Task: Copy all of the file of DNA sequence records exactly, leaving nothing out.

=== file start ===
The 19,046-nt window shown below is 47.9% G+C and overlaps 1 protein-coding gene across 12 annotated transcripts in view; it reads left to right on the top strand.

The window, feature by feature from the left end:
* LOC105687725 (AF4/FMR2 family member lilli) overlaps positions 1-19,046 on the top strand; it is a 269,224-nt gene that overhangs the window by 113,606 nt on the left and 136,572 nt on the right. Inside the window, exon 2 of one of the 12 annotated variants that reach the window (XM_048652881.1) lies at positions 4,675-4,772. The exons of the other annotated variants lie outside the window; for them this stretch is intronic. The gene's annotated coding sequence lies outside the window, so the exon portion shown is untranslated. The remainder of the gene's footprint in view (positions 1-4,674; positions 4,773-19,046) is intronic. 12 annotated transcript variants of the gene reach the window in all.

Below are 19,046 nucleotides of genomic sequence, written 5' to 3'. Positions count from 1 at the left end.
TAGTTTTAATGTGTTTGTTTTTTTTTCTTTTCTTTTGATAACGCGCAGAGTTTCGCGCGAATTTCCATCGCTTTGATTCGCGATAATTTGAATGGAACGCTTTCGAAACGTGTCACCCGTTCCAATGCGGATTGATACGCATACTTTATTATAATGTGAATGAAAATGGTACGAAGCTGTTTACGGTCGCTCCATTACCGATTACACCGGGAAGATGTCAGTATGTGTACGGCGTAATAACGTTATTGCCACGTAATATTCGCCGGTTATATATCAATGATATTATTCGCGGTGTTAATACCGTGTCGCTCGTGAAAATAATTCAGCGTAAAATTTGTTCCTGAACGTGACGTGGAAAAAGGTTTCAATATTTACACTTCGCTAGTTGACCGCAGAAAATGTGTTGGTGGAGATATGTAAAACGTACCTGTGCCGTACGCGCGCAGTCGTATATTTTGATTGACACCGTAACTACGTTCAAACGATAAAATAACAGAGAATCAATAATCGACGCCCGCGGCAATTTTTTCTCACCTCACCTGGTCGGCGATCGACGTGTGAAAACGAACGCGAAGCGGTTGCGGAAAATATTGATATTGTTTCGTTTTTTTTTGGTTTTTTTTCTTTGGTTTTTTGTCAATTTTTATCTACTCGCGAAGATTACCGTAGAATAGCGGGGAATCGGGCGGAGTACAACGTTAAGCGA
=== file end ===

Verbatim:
The 19,046-nt window shown below is 47.9% G+C and overlaps 1 protein-coding gene across 12 annotated transcripts in view; it reads left to right on the top strand.

The window, feature by feature from the left end:
* LOC105687725 (AF4/FMR2 family member lilli) overlaps positions 1-19,046 on the top strand; it is a 269,224-nt gene that overhangs the window by 113,606 nt on the left and 136,572 nt on the right. Inside the window, exon 2 of one of the 12 annotated variants that reach the window (XM_048652881.1) lies at positions 4,675-4,772. The exons of the other annotated variants lie outside the window; for them this stretch is intronic. The gene's annotated coding sequence lies outside the window, so the exon portion shown is untranslated. The remainder of the gene's footprint in view (positions 1-4,674; positions 4,773-19,046) is intronic. 12 annotated transcript variants of the gene reach the window in all.

Below are 19,046 nucleotides of genomic sequence, written 5' to 3'. Positions count from 1 at the left end.
TAGTTTTAATGTGTTTGTTTTTTTTTCTTTTCTTTTGATAACGCGCAGAGTTTCGCGCGAATTTCCATCGCTTTGATTCGCGATAATTTGAATGGAACGCTTTCGAAACGTGTCACCCGTTCCAATGCGGATTGATACGCATACTTTATTATAATGTGAATGAAAATGGTACGAAGCTGTTTACGGTCGCTCCATTACCGATTACACCGGGAAGATGTCAGTATGTGTACGGCGTAATAACGTTATTGCCACGTAATATTCGCCGGTTATATATCAATGATATTATTCGCGGTGTTAATACCGTGTCGCTCGTGAAAATAATTCAGCGTAAAATTTGTTCCTGAACGTGACGTGGAAAAAGGTTTCAATATTTACACTTCGCTAGTTGACCGCAGAAAATGTGTTGGTGGAGATATGTAAAACGTACCTGTGCCGTACGCGCGCAGTCGTATATTTTGATTGACACCGTAACTACGTTCAAACGATAAAATAACAGAGAATCAATAATCGACGCCCGCGGCAATTTTTTCTCACCTCACCTGGTCGGCGATCGACGTGTGAAAACGAACGCGAAGCGGTTGCGGAAAATATTGATATTGTTTCGTTTTTTTTTGGTTTTTTTTCTTTGGTTTTTTGTCAATTTTTATCTACTCGCGAAGATTACCGTAGAATAGCGGGGAATCGGGCGGAGTACAACGTTAAGCGA